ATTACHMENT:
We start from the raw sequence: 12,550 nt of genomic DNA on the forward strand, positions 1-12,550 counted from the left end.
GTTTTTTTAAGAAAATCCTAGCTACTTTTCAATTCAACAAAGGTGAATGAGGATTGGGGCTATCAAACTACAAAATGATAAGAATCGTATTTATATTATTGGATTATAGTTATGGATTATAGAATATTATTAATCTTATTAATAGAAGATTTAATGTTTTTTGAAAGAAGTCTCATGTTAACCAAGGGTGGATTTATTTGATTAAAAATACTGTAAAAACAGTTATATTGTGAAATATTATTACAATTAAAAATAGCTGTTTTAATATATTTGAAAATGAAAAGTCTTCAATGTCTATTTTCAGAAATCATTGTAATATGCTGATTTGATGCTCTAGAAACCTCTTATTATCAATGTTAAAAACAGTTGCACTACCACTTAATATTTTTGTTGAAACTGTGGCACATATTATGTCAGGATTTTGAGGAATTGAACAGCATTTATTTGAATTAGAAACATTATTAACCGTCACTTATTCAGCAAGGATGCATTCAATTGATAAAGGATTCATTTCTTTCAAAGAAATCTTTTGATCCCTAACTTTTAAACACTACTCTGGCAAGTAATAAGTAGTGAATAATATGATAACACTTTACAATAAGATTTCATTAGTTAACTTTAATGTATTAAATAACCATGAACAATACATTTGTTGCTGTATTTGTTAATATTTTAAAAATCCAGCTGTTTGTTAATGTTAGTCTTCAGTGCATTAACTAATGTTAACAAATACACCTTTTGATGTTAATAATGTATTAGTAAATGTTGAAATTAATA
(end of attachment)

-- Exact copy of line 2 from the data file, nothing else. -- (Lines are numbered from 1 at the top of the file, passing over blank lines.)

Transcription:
GTTTTTTTAAGAAAATCCTAGCTACTTTTCAATTCAACAAAGGTGAATGAGGATTGGGGCTATCAAACTACAAAATGATAAGAATCGTATTTATATTATTGGATTATAGTTATGGATTATAGAATATTATTAATCTTATTAATAGAAGATTTAATGTTTTTTGAAAGAAGTCTCATGTTAACCAAGGGTGGATTTATTTGATTAAAAATACTGTAAAAACAGTTATATTGTGAAATATTATTACAATTAAAAATAGCTGTTTTAATATATTTGAAAATGAAAAGTCTTCAATGTCTATTTTCAGAAATCATTGTAATATGCTGATTTGATGCTCTAGAAACCTCTTATTATCAATGTTAAAAACAGTTGCACTACCACTTAATATTTTTGTTGAAACTGTGGCACATATTATGTCAGGATTTTGAGGAATTGAACAGCATTTATTTGAATTAGAAACATTATTAACCGTCACTTATTCAGCAAGGATGCATTCAATTGATAAAGGATTCATTTCTTTCAAAGAAATCTTTTGATCCCTAACTTTTAAACACTACTCTGGCAAGTAATAAGTAGTGAATAATATGATAACACTTTACAATAAGATTTCATTAGTTAACTTTAATGTATTAAATAACCATGAACAATACATTTGTTGCTGTATTTGTTAATATTTTAAAAATCCAGCTGTTTGTTAATGTTAGTCTTCAGTGCATTAACTAATGTTAACAAATACACCTTTTGATGTTAATAATGTATTAGTAAATGTTGAAATTAATA